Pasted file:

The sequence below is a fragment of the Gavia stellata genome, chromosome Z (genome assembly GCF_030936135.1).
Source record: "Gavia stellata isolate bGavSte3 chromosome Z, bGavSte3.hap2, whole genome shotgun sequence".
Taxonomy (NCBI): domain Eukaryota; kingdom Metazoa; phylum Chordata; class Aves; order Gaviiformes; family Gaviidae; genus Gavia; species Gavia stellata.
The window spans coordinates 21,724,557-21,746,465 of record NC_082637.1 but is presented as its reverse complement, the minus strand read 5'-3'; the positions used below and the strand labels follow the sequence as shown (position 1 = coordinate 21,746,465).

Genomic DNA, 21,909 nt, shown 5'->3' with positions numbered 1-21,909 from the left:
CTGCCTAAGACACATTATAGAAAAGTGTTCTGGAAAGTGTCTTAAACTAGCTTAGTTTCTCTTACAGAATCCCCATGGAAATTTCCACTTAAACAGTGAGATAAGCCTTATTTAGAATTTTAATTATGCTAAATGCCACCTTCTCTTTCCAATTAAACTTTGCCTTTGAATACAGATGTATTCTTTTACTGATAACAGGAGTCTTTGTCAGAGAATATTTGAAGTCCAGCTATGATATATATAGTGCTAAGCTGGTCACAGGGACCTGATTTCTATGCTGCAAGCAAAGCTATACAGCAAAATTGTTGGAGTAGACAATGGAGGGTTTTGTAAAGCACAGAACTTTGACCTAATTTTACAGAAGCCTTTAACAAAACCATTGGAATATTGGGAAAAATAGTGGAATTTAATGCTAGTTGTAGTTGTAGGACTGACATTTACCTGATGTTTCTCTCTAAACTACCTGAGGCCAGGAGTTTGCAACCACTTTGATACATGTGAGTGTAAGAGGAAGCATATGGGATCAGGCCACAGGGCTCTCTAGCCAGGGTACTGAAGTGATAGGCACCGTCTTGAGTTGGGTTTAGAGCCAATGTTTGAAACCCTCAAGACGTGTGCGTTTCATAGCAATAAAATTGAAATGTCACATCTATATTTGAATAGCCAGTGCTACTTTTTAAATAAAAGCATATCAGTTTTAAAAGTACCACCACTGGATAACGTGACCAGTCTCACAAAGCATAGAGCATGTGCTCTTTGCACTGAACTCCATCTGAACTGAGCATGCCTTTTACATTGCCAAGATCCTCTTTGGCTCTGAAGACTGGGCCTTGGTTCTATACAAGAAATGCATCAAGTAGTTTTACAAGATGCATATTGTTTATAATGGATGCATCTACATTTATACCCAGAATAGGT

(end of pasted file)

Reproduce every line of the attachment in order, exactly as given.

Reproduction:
The sequence below is a fragment of the Gavia stellata genome, chromosome Z (genome assembly GCF_030936135.1).
Source record: "Gavia stellata isolate bGavSte3 chromosome Z, bGavSte3.hap2, whole genome shotgun sequence".
Taxonomy (NCBI): domain Eukaryota; kingdom Metazoa; phylum Chordata; class Aves; order Gaviiformes; family Gaviidae; genus Gavia; species Gavia stellata.
The window spans coordinates 21,724,557-21,746,465 of record NC_082637.1 but is presented as its reverse complement, the minus strand read 5'-3'; the positions used below and the strand labels follow the sequence as shown (position 1 = coordinate 21,746,465).

Genomic DNA, 21,909 nt, shown 5'->3' with positions numbered 1-21,909 from the left:
CTGCCTAAGACACATTATAGAAAAGTGTTCTGGAAAGTGTCTTAAACTAGCTTAGTTTCTCTTACAGAATCCCCATGGAAATTTCCACTTAAACAGTGAGATAAGCCTTATTTAGAATTTTAATTATGCTAAATGCCACCTTCTCTTTCCAATTAAACTTTGCCTTTGAATACAGATGTATTCTTTTACTGATAACAGGAGTCTTTGTCAGAGAATATTTGAAGTCCAGCTATGATATATATAGTGCTAAGCTGGTCACAGGGACCTGATTTCTATGCTGCAAGCAAAGCTATACAGCAAAATTGTTGGAGTAGACAATGGAGGGTTTTGTAAAGCACAGAACTTTGACCTAATTTTACAGAAGCCTTTAACAAAACCATTGGAATATTGGGAAAAATAGTGGAATTTAATGCTAGTTGTAGTTGTAGGACTGACATTTACCTGATGTTTCTCTCTAAACTACCTGAGGCCAGGAGTTTGCAACCACTTTGATACATGTGAGTGTAAGAGGAAGCATATGGGATCAGGCCACAGGGCTCTCTAGCCAGGGTACTGAAGTGATAGGCACCGTCTTGAGTTGGGTTTAGAGCCAATGTTTGAAACCCTCAAGACGTGTGCGTTTCATAGCAATAAAATTGAAATGTCACATCTATATTTGAATAGCCAGTGCTACTTTTTAAATAAAAGCATATCAGTTTTAAAAGTACCACCACTGGATAACGTGACCAGTCTCACAAAGCATAGAGCATGTGCTCTTTGCACTGAACTCCATCTGAACTGAGCATGCCTTTTACATTGCCAAGATCCTCTTTGGCTCTGAAGACTGGGCCTTGGTTCTATACAAGAAATGCATCAAGTAGTTTTACAAGATGCATATTGTTTATAATGGATGCATCTACATTTATACCCAGAATAGGT